1890 Wayne Estate office at St. Davids of Wendell & Smith, “House A”

The first office opened in the 1880’s by Wendell and Smith for the Wayne Estate was located on North Wayne avenue in a small building on the site of the southern half of the double building now occupied by the Orange Cleaners.

56_image01In 1890 a second office was established when the building shown in the picture below was erected on the west side of Chamounix road, immediately to the south of the Pennsylvania Railroad tracks, near St. Davids station. Later, this building was remodeled into a home which still stands on the original site.

In the 80’s and 90’s it was very advantageous to have a real estate office located as close as possible to the railroad station, since practically all prospective home buyers used that mode of transportation from Philadelphia to the suburbs.

Although horse drawn vehicles were used for pleasure before the advent of automobiles, the trip by train was obviously more expedient. In advertising the location of their two offices, Wendell and Smith stated that they were “right at the station at both Wayne and St. Davids” and that they were open all day. On Sundays, when probably these offices were closed, the new houses that were ready for sale were always “open for inspection”.

To encourage Philadelphians to make the train trip to Wayne, Wendell and Smith printed a complete time table on the back of the brochure from which these pictures are reproduced. It is rather amazing to find that more than 60 years ago there were ten morning trains and 22 afternoon trains from Philadelphia to Wayne. Reversing this order, there were 14 morning and 18 afternoon and evening trains from Wayne to Philadelphia.

A two day excursion ticket cost 73 cents; a monthly ticket for an individual was $7.05 and a school ticket for the same period was $4.70. A 50-trip book for family use was $14.70 and an individual’s three months’ ticket was $19. However, a special note stated that “market baskets, bicycles and baby coaches are entitled to free transportation.”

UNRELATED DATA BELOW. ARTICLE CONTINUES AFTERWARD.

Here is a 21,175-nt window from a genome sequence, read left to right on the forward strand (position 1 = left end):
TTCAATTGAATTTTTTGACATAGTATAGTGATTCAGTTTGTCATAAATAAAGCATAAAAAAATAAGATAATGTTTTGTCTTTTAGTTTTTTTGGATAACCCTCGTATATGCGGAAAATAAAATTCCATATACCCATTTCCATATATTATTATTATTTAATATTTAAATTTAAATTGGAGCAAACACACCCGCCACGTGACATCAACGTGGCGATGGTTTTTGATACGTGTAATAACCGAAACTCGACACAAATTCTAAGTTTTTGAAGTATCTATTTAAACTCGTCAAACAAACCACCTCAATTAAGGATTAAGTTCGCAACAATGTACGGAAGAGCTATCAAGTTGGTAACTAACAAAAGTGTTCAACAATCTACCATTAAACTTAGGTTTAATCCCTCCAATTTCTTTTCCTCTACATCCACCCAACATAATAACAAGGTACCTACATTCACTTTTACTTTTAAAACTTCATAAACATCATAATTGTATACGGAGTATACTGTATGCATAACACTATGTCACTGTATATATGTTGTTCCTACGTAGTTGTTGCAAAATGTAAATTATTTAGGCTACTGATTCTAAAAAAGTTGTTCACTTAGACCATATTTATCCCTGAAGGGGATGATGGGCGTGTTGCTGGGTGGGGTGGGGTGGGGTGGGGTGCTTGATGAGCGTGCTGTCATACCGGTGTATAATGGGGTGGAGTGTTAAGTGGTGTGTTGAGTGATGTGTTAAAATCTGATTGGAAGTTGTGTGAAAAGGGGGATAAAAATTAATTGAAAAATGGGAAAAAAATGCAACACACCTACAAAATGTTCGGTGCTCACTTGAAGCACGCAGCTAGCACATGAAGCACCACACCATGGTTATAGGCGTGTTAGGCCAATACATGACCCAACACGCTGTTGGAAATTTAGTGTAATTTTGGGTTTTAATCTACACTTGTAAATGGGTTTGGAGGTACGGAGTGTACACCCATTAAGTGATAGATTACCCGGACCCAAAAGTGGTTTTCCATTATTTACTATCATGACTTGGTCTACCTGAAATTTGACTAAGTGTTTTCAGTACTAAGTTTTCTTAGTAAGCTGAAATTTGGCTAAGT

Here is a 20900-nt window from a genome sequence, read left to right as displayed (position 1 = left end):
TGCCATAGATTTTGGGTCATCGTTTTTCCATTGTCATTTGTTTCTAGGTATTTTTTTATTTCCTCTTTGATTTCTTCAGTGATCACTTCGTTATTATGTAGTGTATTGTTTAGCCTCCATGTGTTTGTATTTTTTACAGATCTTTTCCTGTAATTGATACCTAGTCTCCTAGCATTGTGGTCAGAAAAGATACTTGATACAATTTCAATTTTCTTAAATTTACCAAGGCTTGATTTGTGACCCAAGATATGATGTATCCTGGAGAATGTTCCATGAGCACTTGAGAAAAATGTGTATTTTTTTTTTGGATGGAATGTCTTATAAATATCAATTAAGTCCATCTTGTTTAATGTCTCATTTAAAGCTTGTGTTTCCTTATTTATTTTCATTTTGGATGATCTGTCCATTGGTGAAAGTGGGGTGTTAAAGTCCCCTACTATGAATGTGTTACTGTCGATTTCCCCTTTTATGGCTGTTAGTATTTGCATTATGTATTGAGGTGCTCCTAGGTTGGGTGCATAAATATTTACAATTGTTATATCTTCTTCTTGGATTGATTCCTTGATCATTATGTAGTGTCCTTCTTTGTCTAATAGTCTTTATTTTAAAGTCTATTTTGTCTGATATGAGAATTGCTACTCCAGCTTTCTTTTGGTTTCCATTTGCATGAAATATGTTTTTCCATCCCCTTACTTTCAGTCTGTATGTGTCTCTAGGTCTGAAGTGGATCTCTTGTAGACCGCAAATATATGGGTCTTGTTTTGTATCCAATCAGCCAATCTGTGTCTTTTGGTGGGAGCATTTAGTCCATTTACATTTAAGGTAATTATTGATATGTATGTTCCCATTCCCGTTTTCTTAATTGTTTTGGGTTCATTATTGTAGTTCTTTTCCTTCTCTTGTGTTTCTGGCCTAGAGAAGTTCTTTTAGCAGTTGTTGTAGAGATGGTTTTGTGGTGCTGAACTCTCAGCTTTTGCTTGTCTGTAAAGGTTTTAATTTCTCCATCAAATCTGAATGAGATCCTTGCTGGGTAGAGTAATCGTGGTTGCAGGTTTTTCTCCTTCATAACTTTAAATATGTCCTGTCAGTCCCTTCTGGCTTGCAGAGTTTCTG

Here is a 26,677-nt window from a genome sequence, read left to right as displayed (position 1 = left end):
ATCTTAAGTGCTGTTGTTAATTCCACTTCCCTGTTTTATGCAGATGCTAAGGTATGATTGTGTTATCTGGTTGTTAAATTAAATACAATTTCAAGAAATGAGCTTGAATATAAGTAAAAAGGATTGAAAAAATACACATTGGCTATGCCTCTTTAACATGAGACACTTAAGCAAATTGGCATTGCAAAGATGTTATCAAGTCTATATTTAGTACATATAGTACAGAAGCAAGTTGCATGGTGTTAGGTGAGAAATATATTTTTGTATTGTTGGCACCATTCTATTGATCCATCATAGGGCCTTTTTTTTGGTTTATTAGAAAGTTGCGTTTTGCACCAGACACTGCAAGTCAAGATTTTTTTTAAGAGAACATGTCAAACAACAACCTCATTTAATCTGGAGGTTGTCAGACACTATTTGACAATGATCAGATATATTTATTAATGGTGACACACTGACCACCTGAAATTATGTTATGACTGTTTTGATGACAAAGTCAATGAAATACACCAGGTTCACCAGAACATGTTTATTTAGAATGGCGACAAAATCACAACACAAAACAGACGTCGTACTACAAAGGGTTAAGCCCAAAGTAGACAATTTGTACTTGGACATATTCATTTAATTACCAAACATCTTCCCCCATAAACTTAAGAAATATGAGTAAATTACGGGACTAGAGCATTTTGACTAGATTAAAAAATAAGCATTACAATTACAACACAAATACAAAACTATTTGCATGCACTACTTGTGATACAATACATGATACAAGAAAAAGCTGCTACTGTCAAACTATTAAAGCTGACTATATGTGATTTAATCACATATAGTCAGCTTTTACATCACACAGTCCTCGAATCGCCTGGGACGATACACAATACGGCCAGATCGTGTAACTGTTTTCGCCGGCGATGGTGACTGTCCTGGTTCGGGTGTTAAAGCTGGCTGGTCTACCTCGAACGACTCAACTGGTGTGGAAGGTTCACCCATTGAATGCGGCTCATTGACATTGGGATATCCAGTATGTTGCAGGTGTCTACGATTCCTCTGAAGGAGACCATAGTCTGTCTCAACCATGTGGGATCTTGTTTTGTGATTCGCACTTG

When this brochure was printed in 1890, many Wayne Estate houses had already been built and occupied in Wayne itself. Plans were under way for a similar building operation in St. Davids, and “the south side, on Lancaster avenue near St. Davids station and the adjoining territory”, already had “half a million dollars worth of houses under way”, according to the advertisement.

56_image02Instead of giving these house distinguishing names as had been done with those built in Wayne these St. Davids houses were to be known as “House A”, “House B”, etc. In addition to “the best of plumbing” all of them were to have “the novel goodness of steam heat… tasty decorations in stained glass and tile work and oak, and plate glass finish for first floors”. By way of special appeal to prospective buyers, the brochure states that “places of so much progressiveness should receive your attention, either for present or for future needs”. That these plans did receive much attention is very obvious, as a most casual tour of the residential streets of St. Davids will testify.

F.L. and W.L. Price, of Philadelphia, were the architects for this house, as they had been for many previously built in Wayne. According to the description it had “a very picturesque exterior with a large porch across the front of the house”. The first floor consisted of “vestibule, spacious hallway, dining room, reception room, library with open grate, mantel and tile work, pantry, kitchen, out-kitchen and back staircase. Hall and stairways connected by archways for curtains”.

On the second floor were “five chambers of good size, three of them across the front en suite… bathroom and nine closets”, while on the third floor were “two servants’ rooms, a large hall and store room. Very special features of this imposing house were an “open grate in lower hall and dining room removed from kitchen odors”, while the library for some intriguing reason had “a private entrance to the front staircase”.

(To be continued)